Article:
Although GEAE spent years refining them, the basic fuel consumption and environmental improvement technologies that provided the springboard for what eventually became the GE90 stemmed from the company's participation in two NASA research programs.

The first, initiated in 1969 and continuing through the 1970s, was the Quiet Clean Short-haul Experimental Engine (QCSEE) program conducted by Lewis Research Center. QCSEE focused on then-advanced technologies to lower engine noise and address the most troublesome aircraft-emitted contaminants. The program was eminently successful; ground tests of research engines in the 40,000-pound-thrust class demonstrated noise reductions 8-12 decibels (60-75 percent) below the quietest engines in civil transport service. They also demonstrated new technologies to effect sharp reductions in emissions of carbon monoxide and unburned hydrocarbons.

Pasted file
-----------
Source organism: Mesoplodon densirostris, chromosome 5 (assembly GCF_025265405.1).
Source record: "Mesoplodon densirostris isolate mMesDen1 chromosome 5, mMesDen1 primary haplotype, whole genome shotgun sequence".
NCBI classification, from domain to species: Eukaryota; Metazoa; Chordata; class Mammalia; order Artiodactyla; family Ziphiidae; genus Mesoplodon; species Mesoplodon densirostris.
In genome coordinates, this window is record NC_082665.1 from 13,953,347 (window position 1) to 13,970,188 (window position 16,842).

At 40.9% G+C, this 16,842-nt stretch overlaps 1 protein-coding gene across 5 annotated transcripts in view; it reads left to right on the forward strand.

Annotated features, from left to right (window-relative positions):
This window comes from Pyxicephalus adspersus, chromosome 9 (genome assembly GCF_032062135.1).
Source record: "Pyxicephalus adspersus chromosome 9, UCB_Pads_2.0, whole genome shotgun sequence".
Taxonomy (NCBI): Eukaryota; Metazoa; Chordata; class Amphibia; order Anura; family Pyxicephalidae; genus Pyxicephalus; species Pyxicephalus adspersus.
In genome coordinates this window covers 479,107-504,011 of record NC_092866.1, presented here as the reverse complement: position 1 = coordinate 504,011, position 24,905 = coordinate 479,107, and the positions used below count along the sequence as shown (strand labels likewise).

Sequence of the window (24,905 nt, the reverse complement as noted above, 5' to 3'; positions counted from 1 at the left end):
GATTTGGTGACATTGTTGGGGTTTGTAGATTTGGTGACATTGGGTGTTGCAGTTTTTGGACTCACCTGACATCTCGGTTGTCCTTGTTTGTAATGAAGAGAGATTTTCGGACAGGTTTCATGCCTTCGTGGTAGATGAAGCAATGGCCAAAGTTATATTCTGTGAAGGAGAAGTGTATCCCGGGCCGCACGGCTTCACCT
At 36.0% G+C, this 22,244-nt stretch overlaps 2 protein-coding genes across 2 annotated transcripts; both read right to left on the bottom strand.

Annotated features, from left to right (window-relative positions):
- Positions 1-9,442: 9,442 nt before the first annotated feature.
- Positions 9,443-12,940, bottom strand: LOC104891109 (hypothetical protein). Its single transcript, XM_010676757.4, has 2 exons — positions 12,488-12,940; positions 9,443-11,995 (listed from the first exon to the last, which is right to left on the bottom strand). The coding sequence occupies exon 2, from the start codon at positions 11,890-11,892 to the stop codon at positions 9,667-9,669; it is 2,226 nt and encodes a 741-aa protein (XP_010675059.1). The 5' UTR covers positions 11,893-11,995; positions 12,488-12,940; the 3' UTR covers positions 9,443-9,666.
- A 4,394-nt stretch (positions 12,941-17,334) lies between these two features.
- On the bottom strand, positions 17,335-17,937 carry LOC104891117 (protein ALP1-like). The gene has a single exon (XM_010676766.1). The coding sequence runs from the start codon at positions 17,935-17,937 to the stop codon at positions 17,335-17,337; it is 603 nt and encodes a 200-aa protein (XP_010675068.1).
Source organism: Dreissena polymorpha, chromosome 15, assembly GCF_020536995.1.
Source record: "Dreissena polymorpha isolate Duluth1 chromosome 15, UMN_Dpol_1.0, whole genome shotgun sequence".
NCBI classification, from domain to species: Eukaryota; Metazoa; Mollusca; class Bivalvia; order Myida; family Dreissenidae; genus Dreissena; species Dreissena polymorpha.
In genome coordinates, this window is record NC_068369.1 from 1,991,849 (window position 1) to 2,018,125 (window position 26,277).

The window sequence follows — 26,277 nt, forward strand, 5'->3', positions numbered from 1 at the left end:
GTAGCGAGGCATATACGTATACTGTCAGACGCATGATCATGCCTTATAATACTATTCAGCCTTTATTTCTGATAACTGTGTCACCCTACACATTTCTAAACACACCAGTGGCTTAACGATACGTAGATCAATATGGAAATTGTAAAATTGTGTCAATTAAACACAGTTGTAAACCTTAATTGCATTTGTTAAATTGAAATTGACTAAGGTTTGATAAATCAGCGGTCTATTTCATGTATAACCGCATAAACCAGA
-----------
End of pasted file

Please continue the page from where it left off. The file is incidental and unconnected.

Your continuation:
Also in the 1970s, GEAE joined with NASA in a joint Energy Efficient Engine (E3) program managed by Lewis Research Center. Like QCSEE, E3 targeted emission reductions, but emphasized new design techniques for minimizing fuel burn. Highlighting that program was development of a new type of compressor core and an advanced combustor. The GE90's compressor and dual-dome combustor are direct descendants of technology developed in the E3 program and thoroughly proven in extensive ground tests; they are the principal factors in the engine's economical fuel burn, reduced emissions and low maintenance cost features.